'Spider-Man 3' Unravels But Rules
After soaring to new heights in its first few days, gravity set in for Spider-Man 3, halting its record-breaking pace. The superhero sequel plunged 62 percent, in part because intense demand was satiated last weekend with the widest release of all time—over 10,000 screens at 4,252 locations.

Spider-Man 3 snared $58.2 million, the fourth-highest grossing second weekend ever after Shrek 2's $72.2 million, the first Spider-Man's $71.4 million and Pirates of the Caribbean: Dead Man's Chest's $62.3 million. The latter two came off of record-breaking openings like Spider-Man 3 yet fell 38 percent and 54 percent, respectively.

This past week, it became evident a precipitous fall was in store for Spider-Man 3 as it earned less on its initial weekdays than the original Spider-Man. The percentage drop, though, was smaller than X-Men: The Last Stand and Harry Potter and the Prisoner of Azkaban among third entries of huge franchises released in summer.

In ten days, Spider-Man 3 has accumulated a massive $240.2 million, which ranks behind only the Pirates sequel's $258.4 million among the largest ten-day tallies. The first Spider-Man had $223 million at the same point—which would equal around $255 million adjusted for ticket price inflation—while Spider-Man 2 was at $225.1 million.

Overseas, Spider-Man 3 captured $84.3 million, bringing its worldwide weekend to $142.4 million (including domestic), down 63 percent. The worldwide total is now $625.7 million, already ranking 30th on the all-time chart. The first two Spider-Man movies wound up in the $800 million range by the end of their runs.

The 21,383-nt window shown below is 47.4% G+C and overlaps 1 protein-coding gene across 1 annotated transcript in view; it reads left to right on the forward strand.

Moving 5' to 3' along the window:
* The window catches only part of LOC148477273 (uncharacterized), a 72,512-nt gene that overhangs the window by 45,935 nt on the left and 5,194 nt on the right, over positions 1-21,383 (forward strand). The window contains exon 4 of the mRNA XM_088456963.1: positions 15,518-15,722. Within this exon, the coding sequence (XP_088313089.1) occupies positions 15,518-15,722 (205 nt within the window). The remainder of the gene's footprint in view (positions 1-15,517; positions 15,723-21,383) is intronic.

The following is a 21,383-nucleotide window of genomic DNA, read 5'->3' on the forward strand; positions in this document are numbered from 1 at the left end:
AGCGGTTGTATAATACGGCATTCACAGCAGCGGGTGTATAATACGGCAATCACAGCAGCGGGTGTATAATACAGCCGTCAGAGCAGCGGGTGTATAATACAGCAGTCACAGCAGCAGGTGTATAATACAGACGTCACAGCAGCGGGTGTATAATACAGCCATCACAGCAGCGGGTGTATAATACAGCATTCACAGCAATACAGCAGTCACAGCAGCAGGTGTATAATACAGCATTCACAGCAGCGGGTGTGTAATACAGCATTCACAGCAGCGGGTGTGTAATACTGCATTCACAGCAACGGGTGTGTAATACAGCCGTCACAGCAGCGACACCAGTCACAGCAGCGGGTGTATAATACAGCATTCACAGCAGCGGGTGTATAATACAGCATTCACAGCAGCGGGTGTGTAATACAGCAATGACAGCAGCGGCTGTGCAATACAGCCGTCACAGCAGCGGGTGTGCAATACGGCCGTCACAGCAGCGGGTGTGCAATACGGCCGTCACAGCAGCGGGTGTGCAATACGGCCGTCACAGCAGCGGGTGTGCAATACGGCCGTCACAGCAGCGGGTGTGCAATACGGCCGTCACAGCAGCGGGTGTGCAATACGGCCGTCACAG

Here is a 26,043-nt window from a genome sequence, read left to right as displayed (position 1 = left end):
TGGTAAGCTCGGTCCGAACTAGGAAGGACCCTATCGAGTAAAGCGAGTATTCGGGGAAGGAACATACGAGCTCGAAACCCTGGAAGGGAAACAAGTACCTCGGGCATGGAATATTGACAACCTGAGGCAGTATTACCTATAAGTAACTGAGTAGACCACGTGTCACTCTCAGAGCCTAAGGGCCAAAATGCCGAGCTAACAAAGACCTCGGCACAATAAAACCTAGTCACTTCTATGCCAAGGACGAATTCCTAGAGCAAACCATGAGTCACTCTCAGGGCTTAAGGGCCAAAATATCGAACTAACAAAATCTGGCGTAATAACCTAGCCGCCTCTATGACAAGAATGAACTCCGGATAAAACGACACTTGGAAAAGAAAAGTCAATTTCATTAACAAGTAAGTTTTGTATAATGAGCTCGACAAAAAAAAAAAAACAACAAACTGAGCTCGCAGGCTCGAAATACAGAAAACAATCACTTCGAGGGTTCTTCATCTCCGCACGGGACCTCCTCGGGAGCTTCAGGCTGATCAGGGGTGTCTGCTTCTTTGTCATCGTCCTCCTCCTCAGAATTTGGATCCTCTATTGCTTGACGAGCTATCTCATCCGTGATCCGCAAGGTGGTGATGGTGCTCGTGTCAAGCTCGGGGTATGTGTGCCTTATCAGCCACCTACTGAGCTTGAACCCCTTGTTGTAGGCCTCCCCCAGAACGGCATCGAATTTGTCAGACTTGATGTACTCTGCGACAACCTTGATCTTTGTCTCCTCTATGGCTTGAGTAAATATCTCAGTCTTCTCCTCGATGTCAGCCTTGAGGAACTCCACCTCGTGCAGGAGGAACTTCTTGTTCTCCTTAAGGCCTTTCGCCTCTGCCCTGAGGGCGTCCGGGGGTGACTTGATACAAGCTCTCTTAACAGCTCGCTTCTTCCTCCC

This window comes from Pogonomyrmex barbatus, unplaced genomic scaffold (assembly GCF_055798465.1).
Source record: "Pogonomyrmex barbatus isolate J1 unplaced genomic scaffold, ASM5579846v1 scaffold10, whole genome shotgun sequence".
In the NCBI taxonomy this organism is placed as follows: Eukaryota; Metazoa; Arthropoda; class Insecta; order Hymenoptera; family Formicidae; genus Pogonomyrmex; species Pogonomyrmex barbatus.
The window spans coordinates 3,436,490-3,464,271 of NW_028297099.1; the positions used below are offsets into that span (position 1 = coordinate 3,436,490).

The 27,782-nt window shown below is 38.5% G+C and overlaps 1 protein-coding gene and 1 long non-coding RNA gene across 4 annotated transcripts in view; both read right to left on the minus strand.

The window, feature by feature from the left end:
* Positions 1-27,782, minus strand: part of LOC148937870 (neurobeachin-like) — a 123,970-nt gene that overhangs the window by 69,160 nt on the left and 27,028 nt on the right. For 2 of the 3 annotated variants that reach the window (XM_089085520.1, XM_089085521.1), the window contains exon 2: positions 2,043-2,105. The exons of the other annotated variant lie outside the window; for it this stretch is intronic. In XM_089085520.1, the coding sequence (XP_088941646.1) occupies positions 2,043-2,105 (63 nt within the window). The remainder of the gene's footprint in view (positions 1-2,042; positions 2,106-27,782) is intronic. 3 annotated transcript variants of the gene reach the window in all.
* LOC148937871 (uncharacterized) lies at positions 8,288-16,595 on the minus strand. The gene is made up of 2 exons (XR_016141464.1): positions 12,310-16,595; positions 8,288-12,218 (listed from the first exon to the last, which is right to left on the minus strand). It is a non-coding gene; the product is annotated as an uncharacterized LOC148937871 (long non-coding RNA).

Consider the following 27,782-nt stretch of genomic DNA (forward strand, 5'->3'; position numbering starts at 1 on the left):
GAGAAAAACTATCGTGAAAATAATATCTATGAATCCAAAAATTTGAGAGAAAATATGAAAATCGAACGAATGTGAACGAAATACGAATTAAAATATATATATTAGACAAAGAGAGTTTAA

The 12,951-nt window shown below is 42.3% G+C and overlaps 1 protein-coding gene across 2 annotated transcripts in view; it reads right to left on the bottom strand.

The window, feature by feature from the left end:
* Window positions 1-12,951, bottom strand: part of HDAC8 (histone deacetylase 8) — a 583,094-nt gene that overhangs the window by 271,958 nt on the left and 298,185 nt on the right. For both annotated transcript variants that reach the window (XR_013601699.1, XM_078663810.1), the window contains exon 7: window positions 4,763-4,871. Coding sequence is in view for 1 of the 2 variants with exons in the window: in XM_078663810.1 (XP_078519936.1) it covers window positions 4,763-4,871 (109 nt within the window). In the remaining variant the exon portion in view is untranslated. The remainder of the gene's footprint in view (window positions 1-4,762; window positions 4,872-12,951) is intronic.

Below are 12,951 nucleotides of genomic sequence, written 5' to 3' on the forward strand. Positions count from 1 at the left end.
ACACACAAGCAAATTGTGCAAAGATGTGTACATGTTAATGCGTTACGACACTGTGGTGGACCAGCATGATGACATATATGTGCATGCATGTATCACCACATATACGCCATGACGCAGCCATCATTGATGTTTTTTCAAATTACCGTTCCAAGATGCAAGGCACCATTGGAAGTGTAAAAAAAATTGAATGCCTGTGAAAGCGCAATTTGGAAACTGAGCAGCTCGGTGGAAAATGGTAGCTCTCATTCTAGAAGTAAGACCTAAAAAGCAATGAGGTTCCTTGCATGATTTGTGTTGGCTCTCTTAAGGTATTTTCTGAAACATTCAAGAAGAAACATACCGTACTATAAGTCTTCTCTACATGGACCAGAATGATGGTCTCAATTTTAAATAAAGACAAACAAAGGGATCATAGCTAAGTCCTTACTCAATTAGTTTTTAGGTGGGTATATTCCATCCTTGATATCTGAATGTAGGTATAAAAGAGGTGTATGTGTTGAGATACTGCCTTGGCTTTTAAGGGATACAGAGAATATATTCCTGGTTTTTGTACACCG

With no major new releases, overall business collapsed along with Spider-Man 3. The weekend tallied $106.2 million, which was still seven percent higher than the same frame last year when Mission: Impossible III and Poseidon led.

Best among a weak batch of openers, 28 Weeks Later grabbed $9.8 million at 2,303 sites, which was on par with George A. Romero's Land of the Dead from two summers ago among zombie movies. It was not as successful as its predecessor 28 Days Later, which opened to $10.1 million at 1,260 venues four years ago and held up extraordinarily well by zombie standards, closing with $45.1 million.

Georgia Rule mustered a scant $6.8 million at 2,523 theaters. Commercials for the grandmother-mother-daughter drama lacked punch and were awkwardly saddled with the promotion of the demographically similar Because I Said So's DVD release—both have distributor Universal Pictures in common. Georgia Rule co-star Lindsay Lohan had a comparable failure on this same weekend last year with the younger-skewing Just My Luck.

Comedies Delta Farce and The Ex were negligible as expected, managing $3.4 million and $1.4 million respectively.

Among wide holdovers, Disturbia again had the smallest drop, down 19 percent to $4.7 million. The $20 million thriller has collected $66.2 million in 31 days.

• Spider-Man Special Briefing


• 5/11/07 - Scott Holleran: 'Georgia Rule' and 'Cagney and Lacey'

• 5/15/06 - 'Poseidon' Capsizes, Cruise Clings to Top Spot (Same Weekend, 2006)

• 5/16/05 - 'Monster-in-Law' Claws to the Top (Same Weekend, 2005)


Weekend Box Office Results

• All Time 2nd Weekends

• Fastest to $200 Million

NOTE: This report was originally written on Sunday, May 13 and was revised on Monday, May 14 with actual grosses.